Effectiveness of four instructional programs designed to serve English learners: Variation by ethnicity and initial English proficiency

This post is from Rachel Valentino and Sean Reardon (Stanford University)

On average, English learners (ELs) perform far worse than non-ELs on academic tests. More specifically, the math and reading gap between ELs and non-ELs is roughly one standard deviation. There has been a long-running debate over whether bilingual education is more beneficial than English-only instruction for ELs’ academic development. While there is slightly more empirical support suggesting that bilingual education is superior to English-only instruction for ELs, prior to this study, little of the research had come from randomized experiments or rigorous quasi-experiments, most had looked at short-term rather than long-term outcomes, and few had rigorously compared different types of bilingual instruction.

In this paper, we addressed gaps in the literature by using longitudinal student-level data from a large school district and more rigorous methods to address two main research questions: (1) What are the differential effects of four EL instructional programs (transitional bilingual, developmental bilingual, dual immersion, English immersion) on ELs’ academic achievement trajectories in English Language Arts (ELA) and math through middle school? and (2) Do these growth effects by program vary by the ethnicity or initial English proficiency of the EL student?

The data used in the current study come from a large urban district that serves a sizable EL population. Our analytic sample follows 13,750 EL students who entered the district in kindergarten between the 2001-2002 and 2009-2010 academic years. Approximately 1,500 ELs enter our sample each year, about 45% of which are Chinese ELs, 35% of which are Latino ELs and 20% of which are ELs of other language backgrounds.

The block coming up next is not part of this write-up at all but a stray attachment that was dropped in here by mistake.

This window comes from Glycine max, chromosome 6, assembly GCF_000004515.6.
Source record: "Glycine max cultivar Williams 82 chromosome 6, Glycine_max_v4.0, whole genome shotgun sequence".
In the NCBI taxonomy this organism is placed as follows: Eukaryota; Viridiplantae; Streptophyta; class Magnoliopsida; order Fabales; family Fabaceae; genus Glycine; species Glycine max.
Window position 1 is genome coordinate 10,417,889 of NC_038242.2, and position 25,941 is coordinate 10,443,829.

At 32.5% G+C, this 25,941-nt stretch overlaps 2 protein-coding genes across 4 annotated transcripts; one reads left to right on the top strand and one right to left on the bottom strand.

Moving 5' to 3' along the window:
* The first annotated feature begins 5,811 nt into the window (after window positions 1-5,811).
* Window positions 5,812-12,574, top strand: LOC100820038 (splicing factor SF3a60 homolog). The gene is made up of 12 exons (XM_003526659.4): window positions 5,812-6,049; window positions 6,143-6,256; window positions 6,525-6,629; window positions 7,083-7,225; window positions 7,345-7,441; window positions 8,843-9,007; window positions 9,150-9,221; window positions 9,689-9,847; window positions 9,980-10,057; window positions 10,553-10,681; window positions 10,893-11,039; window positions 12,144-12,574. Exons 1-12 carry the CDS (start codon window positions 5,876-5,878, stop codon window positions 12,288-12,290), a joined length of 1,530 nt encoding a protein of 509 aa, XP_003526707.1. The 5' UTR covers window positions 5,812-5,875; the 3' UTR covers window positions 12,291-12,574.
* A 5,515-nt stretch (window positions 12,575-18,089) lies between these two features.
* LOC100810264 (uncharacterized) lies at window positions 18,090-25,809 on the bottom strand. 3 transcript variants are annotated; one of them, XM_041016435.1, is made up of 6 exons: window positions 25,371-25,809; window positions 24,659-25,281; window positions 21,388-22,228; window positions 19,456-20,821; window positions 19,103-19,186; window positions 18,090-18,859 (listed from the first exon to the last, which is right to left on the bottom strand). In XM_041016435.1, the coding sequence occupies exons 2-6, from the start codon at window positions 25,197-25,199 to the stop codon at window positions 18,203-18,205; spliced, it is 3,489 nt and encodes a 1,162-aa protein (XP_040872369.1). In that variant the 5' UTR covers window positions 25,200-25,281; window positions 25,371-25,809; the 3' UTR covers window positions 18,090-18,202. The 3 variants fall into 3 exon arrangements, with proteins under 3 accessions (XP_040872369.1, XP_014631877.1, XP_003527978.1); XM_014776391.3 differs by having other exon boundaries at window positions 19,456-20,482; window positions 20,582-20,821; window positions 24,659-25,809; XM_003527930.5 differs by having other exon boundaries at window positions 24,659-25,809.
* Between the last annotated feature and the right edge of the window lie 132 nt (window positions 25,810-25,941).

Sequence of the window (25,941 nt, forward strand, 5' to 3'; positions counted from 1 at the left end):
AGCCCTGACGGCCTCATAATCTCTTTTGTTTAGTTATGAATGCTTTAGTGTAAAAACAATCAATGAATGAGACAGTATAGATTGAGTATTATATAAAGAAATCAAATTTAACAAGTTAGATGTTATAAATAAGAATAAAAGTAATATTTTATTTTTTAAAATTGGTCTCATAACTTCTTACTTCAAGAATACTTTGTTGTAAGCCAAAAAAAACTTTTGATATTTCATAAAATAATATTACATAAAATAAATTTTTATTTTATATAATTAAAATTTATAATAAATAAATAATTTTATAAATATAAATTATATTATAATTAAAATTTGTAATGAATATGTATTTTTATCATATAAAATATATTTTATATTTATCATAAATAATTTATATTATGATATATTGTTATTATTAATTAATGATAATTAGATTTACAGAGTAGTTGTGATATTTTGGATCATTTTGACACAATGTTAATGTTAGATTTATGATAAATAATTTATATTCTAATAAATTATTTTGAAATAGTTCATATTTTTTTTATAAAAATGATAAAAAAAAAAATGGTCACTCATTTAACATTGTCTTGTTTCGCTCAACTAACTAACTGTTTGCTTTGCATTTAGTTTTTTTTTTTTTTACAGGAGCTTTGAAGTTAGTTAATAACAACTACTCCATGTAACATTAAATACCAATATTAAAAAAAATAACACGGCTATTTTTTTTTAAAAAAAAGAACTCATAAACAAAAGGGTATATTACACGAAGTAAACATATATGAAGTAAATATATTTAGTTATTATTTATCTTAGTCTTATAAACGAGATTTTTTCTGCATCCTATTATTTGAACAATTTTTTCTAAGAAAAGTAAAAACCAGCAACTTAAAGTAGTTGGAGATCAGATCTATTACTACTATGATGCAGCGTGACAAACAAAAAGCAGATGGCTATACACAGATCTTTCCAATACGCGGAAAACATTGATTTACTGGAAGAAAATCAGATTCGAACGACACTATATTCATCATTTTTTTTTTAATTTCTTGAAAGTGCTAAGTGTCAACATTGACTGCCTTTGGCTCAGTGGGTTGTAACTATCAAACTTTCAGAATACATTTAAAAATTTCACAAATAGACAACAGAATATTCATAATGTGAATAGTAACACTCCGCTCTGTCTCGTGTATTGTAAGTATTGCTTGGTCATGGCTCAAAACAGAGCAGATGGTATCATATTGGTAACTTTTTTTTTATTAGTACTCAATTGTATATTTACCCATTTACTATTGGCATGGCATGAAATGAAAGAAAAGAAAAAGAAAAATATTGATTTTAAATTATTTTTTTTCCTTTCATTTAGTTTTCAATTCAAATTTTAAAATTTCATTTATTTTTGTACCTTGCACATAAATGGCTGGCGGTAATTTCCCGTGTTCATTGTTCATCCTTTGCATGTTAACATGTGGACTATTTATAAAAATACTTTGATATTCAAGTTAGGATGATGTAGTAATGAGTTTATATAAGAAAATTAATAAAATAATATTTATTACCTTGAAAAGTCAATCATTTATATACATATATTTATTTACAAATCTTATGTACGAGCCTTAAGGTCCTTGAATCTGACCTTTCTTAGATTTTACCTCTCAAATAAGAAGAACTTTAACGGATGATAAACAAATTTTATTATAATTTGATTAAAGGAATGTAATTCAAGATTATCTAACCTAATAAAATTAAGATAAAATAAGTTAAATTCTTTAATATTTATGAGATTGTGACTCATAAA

To answer our research questions of interest we estimated a series of random coefficient student growth models which adjusted for student controls, school fixed effects, and importantly, parent preference fixed effects. We were able to adjust for parent preferences because the district of study implements a choice model for school selection, where families rank program preferences. Students are then assigned to schools by a complex algorithm, which attempts to give applicants their highest possible choice, but uses random assignment to break ties to determine who gets into programs that have more applicants than slots. By controlling for program preference fixed effects, we were able to compare students who had the same school-by-program preferences, but attended different programs and/or schools due to the use of tie-breakers.

Our results showed that the ELA test scores of ELs in all bilingual programs grow at least as fast as, if not faster than, those in English immersion, the largest effect sizes of which accrue to students attending dual immersion programs. The same is generally true of math, with the exception of developmental bilingual programs, where average student scores grow more slowly than those of students in English immersion. Further, Latino ELs perform better longitudinally in both subjects when in bilingual programs than their Chinese EL counterparts. We find no differences in program effectiveness by ELs’ initial English proficiency. 

In a policy context where a number of states have effectively banned bilingual education in public schools, our findings suggest that states and districts would, at a minimum, benefit from developing bilingual programs that meet the unique needs of ELs and the communities they serve. Our findings show that bilingual models have great potential to accelerate the long-term academic achievement of ELs – Latino ELs in particular.

The full study can be found in Rachel Valentino and Sean Reardon, “Effectiveness of Four Instructional Programs Designed to Serve English Learners Variation by Ethnicity and Initial English Proficiency,” Educational Evaluation and Policy Analysis December 2015 vol. 37 no. 4 612-637.

Twitter

  •  
  • 1 of 297

PACE thanks these funders and sponsors for their financial support

PACE Sponsors

PACE Funders